Momofuku Ssäm Bar, Take Two

It was pouring. Pouring the horizontally slanting kind of rain, seemingly specific to urban areas, that renders umbrellas useless. Hands Honson and I stood in the glassed in vestibule of a nearby restaurant, arguing about where to eat.

"They don't have soup." He stared at the menu. "I thought you said they had soup."

Earlier, he had made one of the most frustrating requests a food writer can hear, the demand for "something light." What does this mean? Something light Thai? Something light Korean? Next someone will be asking me to recommend an entirely carb-free restaurant. I say: just order appropriately.

But Hands was having none of it. There was no soup. There was a wait of 15 minutes for a seat. (A mere 15 minutes!) What about sushi? The day after a four day Christmas weekend? You've got to be kidding me. Never mind that this menu listed a wide selection of raw fish. For some reason, to Hands, that didn't count as "sushi."

A guy who was leaving picked up on the argument. "Get the hanger steak."

"Listen," I said to Hands. "This place just got named the best new restaurant in 2007 in today's Times. If we don't eat here tonight, right away, we're never going to be able to eat here again."

Hands relented, crankily. Crank, crank, crank, until the first course at Momofuku Ssäm Bar landed. And then, my very own Christmas miracle: as soon as the food touched his lips, he shut up. There was absolutely nothing left to complain about.

Momofuku Ssäm Bar was one of the first restaurants reviewed on this site, back when they were just a burrito joint. Like many others around the city, I was willing to follow those steamed pork buns around the city with religious zeal. On this night, the place was full and buzzing, the food was excellent, and the music was hopping. It was enough to make even a cynic burned out from the holidays suddenly love New York.

The pork buns are still here, though they are joined by a host of new options. We started with the cured hamachi with edamame, horseradish, and pea leaves. Even on the day after Christmas, Momofuku's fish was silky, with a clean, pure taste that wasn't overwhelmed by the relatively mild horseradish spread. All the flavors sparkled, even something as tiny as a pea leaf.

The "bread & butter" was Hands' spartan choice of an appetizer, though what arrived on the table was decadent.

"I think this is the best bread and butter I've ever had in my life."

Hands agreed. The mini (sourdough?) baguette arrived piping hot - perhaps even freshly baked if Momofuku parbakes their bread. Savory goat's butter was rich and tangy, and the sea salt butter contained a superior sea salt like the "Flower of the Ocean" brand that's harvested from northwestern France.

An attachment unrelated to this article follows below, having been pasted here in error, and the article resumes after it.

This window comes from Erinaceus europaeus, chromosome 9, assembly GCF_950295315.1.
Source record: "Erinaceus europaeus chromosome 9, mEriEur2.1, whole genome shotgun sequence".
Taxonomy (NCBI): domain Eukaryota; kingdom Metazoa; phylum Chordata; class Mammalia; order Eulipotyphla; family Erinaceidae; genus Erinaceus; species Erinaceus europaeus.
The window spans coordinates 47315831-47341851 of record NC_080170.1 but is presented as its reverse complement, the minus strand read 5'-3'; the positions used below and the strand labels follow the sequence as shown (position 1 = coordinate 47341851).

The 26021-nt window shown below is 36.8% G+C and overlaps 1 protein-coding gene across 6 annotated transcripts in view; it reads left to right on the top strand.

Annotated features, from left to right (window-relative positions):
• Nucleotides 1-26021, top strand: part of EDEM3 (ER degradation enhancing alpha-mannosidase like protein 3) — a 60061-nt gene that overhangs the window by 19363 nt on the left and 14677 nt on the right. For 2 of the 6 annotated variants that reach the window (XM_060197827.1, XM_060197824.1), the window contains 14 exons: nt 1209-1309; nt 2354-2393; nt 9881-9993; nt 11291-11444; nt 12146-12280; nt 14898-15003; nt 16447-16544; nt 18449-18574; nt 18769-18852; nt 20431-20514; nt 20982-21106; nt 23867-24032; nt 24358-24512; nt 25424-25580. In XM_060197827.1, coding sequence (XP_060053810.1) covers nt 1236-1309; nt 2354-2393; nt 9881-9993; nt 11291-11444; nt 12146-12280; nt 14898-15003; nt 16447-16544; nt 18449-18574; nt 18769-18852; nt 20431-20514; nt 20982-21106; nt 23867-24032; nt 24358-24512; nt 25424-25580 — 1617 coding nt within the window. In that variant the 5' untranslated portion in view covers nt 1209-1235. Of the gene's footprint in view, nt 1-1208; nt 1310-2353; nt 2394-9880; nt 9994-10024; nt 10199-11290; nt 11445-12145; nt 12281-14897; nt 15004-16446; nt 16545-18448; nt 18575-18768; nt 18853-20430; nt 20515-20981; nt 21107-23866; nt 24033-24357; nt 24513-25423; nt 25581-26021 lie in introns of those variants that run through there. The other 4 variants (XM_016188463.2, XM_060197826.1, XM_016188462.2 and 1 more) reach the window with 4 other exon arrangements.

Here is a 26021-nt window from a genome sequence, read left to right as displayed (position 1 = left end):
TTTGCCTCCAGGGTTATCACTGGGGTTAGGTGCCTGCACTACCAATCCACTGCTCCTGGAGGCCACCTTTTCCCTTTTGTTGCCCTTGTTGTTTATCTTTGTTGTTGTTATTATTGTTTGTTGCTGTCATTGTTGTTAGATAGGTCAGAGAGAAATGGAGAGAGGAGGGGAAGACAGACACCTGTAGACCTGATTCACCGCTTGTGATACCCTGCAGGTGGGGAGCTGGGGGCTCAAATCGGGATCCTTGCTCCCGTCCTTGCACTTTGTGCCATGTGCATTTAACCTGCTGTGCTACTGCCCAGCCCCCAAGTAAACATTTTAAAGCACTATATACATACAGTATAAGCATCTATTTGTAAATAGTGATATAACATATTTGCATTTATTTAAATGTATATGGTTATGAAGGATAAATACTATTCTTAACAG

Shockingly, the steamed pork buns have gotten even better with time. I didn't think this was possible. Momofuku's pork belly, now widely imitated, is still the torch bearer for this cut of meat - nowhere else have I encountered it prepared so perfectly. And the hoisin sauce must still be made with crack because of the sudden bliss it induces. Or at least star anise - there's a complicated dance of spices going on in the mix.

Throwing caution to the wind, I ordered raw diver sea scallops from Maine. The chef working behind the bar sliced them thin, then garnished the scallops with tiny, crackly bits of deep fried seaweed sprinkled atop like maritime lardons. Bordering them was an inventive side of pickled cherries, which could open up a new chapter in the salty-sweet trend - sweet and sour.

As advised, we got the hanger steak ssäm, which was basically bulgogi taken up several notches in deliciousness. The choice of hanger steak for this dish seemed perfectly in keeping with Momofuku's style - nothing too fancy, just keeping it real. But when all of the parts are expertly chosen and prepared, the whole adds up to something amazing.

We didn't order the crispy pig's head torchon that has gotten so much press, but for the record, here's what it is. They take a pig's head and braise it with vegetables and herbs, scoop up the pig head guts that float to the surface, make them into a sausage, cook it and slice it. Yummers. I chalked that one up to "next time."

Though David Chang has gotten the lion's share of praise from the press, the culinary invention at Momofuku seems to be very much a group effort. An unnamed pastry chef contributed a fantastic "peanut butter and jelly" dessert that was layers of homemade grape jelly, a gourmet nutter-butter like crispy wafer, and saltine ice cream. And as one person quipped when I naively asked if Chang was in the kitchen now, "He's not f-ing cooking!"

Hilarious, but true. In our celebrity-chef-worshiping culture, you've gotta remember the little guys. They might grow up to be the next David Chang.

Momofuku Ssäm Bar
207 Second Avenue
at 13th Street


Haut Marais said...

Just got back from the Big A - Momofuku is a definite YESS, GO THERE, ABSOLUTELY address !

Loved Peep on Prince as well.
And a great simple japanese restaurant in Dumbo.

Haut Marais